In this study, 49 men and women between the ages of 45 and 90 years old with knee osteoarthritis were randomly assigned to take 1.125 grams of MSM or a placebo three times a day for 12 weeks. Participants were asked to complete a questionnaire to measure arthritis severity by rating a subset of symptoms (pain, stiffness, and function) and a pain rating scale.

After 12 weeks, the MSM group’s arthritis severity and pain score significantly improved compared to the placebo group.

Study #4: Glucosamine Chondroitin + MSM

You’ve probably heard of supplementing with glucosamine chondroitin (GC) for joint pain because it can help lower inflammation and is a building block for making cartilage. But what happens when we combine it with MSM?

In this clinical trial, researchers set out to determine if a combination of GC and MSM could provide an additive effect for relieving joint pain and arthritis pain and severity in 147 patients with knee osteoarthritis.

Participants were randomly assigned to one of the three groups and each group took their dose once daily for three months.

  • Glucosamine chondroitin and MSM (GCM): 1500 mg of glucosamine + 1200 mg of chondroitin sulfate + 500 mg of MSM
  • Glucosamine chondroitin (GC): 1500mg of glucosamine + 1200 mg of chondroitin sulfate + 500 mg of a placebo
  • Placebo: three capsules of an equivalent placebo

The GCM group had significantly better osteoarthritis pain and severity scores compared to the group taking GC by itself and the placebo group. Based on the available evidence, it looks as if glucosamine chondroitin is more effective when taken with MSM compared to when it’s taken on its own.

Try This:

  1. Strength-training exercises. I included the table of exercises performed in study #1 below, so you can try them out for yourself. I would recommend working with a trainer before beginning any type of exercise program to find which exercises are best suited for you.Start with one or two exercises and work your way up to three. Then, after you build up some strength, you can try adding in more.

Splurge:

Here are a few supplement recommendations based on the studies above.

  1. Collagen Option #1: If you’re interested in a general collagen supplement, I recommend Ancient Nutrition Grass-Fed Multi Collagen. This is the kind I take and will often add it to my smoothies or morning coffee. It contains collagen types I, II, III, V, and X, so you can get the benefits of multiple different types of collagen.Collagen Option #2: If you want to focus on type II collagen specifically for supporting your joint health, Metagenics OsteoVantiv is an excellent option for an easy-to-take supplement form.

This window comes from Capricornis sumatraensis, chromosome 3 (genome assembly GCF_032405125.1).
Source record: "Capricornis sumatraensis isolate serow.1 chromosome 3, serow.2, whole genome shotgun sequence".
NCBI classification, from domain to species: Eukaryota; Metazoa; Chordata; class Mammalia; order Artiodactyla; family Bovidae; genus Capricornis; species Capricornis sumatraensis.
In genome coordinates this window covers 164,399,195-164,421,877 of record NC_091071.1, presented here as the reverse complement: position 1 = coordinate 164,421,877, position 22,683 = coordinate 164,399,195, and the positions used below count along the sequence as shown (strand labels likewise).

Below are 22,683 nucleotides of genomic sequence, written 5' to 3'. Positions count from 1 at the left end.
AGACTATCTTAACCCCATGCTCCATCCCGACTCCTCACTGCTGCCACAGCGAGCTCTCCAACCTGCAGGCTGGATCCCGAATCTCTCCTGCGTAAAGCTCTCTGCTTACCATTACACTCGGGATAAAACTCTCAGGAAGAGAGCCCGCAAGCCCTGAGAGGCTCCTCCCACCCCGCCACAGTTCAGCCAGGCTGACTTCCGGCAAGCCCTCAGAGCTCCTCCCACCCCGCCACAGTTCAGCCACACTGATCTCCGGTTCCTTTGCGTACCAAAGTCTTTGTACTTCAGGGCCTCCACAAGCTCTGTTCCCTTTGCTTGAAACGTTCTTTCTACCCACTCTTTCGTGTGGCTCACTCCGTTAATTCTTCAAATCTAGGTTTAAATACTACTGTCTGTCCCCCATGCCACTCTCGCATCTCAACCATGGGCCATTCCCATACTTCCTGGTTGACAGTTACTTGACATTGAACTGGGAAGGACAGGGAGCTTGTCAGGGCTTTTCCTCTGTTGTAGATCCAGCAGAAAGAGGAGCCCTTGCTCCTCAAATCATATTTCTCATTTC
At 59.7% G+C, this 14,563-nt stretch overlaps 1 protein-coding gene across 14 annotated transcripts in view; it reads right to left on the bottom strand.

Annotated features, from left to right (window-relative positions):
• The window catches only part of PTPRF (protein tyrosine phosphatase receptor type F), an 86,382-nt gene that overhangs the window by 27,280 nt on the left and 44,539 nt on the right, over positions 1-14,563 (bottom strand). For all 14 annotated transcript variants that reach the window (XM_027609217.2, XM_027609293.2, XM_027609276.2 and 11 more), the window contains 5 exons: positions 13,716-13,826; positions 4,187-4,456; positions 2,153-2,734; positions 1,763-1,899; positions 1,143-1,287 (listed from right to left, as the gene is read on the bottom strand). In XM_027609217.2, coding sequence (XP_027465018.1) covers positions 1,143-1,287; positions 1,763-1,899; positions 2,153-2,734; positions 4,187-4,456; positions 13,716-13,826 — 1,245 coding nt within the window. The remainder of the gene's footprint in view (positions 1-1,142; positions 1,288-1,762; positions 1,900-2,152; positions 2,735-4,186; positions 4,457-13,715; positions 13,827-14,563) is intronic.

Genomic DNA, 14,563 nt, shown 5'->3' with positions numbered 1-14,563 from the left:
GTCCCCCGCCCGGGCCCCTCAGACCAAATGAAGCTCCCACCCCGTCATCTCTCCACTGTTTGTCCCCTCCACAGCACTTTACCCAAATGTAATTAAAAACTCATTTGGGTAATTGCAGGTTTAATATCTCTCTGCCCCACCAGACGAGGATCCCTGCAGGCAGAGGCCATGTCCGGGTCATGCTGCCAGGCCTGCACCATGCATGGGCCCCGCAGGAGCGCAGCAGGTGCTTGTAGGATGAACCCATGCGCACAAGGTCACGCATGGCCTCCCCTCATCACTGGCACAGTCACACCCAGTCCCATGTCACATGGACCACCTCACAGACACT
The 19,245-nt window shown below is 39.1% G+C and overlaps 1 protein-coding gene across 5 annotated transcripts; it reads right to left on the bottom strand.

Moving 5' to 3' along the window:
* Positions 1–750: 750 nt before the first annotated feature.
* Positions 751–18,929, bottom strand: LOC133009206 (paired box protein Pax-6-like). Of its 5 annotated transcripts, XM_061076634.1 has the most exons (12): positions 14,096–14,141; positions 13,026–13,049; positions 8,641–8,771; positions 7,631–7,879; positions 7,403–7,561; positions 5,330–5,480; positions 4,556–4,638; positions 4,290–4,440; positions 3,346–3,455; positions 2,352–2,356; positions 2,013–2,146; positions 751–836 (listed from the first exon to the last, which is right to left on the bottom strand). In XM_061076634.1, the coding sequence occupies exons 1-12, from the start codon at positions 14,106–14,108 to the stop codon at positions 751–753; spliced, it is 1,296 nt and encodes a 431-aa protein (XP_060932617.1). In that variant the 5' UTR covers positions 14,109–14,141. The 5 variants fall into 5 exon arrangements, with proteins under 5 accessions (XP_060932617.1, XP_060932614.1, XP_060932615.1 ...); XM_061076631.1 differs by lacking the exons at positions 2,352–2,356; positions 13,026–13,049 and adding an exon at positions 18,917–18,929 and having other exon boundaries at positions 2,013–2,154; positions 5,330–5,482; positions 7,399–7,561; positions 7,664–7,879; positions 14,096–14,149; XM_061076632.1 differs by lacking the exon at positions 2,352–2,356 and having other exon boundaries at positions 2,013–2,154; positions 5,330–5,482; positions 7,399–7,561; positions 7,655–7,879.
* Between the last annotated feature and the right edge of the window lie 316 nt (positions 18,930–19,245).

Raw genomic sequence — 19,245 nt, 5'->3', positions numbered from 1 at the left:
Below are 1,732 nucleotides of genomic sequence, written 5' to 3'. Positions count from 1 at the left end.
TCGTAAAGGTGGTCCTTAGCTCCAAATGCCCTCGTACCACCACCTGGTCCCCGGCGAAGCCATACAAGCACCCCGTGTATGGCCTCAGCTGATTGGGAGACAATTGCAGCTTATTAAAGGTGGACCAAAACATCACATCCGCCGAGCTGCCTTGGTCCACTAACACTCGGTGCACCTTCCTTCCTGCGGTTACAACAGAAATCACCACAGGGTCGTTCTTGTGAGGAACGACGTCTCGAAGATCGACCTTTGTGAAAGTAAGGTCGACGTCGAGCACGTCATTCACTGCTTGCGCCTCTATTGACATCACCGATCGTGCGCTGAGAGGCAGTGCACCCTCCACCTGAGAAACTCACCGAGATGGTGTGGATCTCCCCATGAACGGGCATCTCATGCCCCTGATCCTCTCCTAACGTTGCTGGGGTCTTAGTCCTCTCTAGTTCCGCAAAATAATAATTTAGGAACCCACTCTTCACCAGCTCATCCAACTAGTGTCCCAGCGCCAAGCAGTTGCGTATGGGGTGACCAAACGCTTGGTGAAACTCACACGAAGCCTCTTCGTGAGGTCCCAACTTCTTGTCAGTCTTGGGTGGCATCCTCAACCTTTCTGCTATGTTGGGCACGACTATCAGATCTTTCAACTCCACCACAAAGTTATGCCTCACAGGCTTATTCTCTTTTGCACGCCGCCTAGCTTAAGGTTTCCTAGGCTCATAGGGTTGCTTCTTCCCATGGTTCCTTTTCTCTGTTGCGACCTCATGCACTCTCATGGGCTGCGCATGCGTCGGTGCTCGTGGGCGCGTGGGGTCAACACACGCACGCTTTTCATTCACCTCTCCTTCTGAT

2. Glucosamine chondroitinWhether you take it by itself or combined with MSM, a high-quality glucosamine chondroitin supplement like this one can be a great tool for supporting your joint health and for building up worn-down cartilage.
  3. Pure Encapsulations MSM CapsulesIf you’re looking for an MSM supplement, I highly recommend this brand. I used it when I was dealing with chronic knee pain and was super impressed by how much of an impact it made.When friends and family ask me for suggestions on supplements for joint pain, this is my go-to recommendation. Try pairing it with glucosamine chondroitin for added joint pain relief.

Concluding Thoughts

There are so many people out there who are silently suffering from joint pain and think it’s just a normal part of getting older. But it doesn’t have to be this way! There are things we can start doing today to prevent and reverse the weakening of our joints—starting with the power of movement.

The more proactive we are, the sooner we can get to the root of the issue and protect our joints from arthritis, pain, and fractures as we get older. 

Here’s to your joint health,
Dhru Purohit

P.S.: A lot of chronic joint pain can be attributed to the fact that our modern-day shoes have totally messed up our feet, which has a cascading effect that travels upward to our knee joints.

If you want to learn more about the science of foot strength and the impact it has on our risk of falling as we get older, check out this blog by Vivobarefoot.